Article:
Wednesday, May 1st by Kristina McGovern
Drain tile placed along the outside perimeter of the foundation is prone to clogging. An interior perimeter drainage system can be a clog-free alternative.
If you have water in the basement or crawl space, you might have heard about “drain tile.” Maybe you have a neighbor or friend who has a drain tile system in their home. If you’re considering buying a home with a water seepage problem, maybe the home inspector mentioned that you might need to have a drain tile system installed.
Drain tile can also be called a drainage tile, French drain, weeping tile, perforated drain, foundation drain, perimeter drain, or drainage channel. These terms are often used interchangeably when referring to a drainage system that directs water away from the home’s foundation.
In modern residential applications, drain tile is a drainage system made up of perforated PVC or flexible plastic piping. There are two methods for installing drain tile:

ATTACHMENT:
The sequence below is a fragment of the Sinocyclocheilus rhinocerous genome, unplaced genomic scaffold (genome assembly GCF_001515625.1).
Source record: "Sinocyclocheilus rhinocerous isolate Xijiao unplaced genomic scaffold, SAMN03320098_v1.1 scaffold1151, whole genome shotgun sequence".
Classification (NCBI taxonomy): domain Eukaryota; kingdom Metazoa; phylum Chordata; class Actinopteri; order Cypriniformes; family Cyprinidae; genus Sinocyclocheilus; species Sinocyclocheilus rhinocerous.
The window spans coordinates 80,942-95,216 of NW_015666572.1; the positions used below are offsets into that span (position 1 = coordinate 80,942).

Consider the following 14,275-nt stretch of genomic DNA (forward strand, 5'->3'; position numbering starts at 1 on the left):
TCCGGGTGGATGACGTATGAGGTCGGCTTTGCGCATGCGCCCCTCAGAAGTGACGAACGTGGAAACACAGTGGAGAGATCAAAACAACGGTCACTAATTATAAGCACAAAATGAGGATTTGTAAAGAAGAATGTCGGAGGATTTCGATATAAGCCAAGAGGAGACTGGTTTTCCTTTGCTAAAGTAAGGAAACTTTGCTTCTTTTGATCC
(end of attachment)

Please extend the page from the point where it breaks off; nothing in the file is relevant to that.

The water that collects in the drain pipes is usually directed downslope from the house or to a sump pit inside the basement or crawl space.
If you notice water in the basement or crawl space after heavy rain or when the snow melts, a drainage system is most likely the answer. If you have a sump pump or drainage system that’s not working as it should, have it inspected by a professional that specializes in basement or crawl space waterproofing. Basement Systems offers a wide range of drainage options for basements and crawl spaces.
Your local Basement Systems or CleanSpace Dealer can help you choose the best foundation drainage solution for your home. Contact us today to schedule your free waterproofing consultation.
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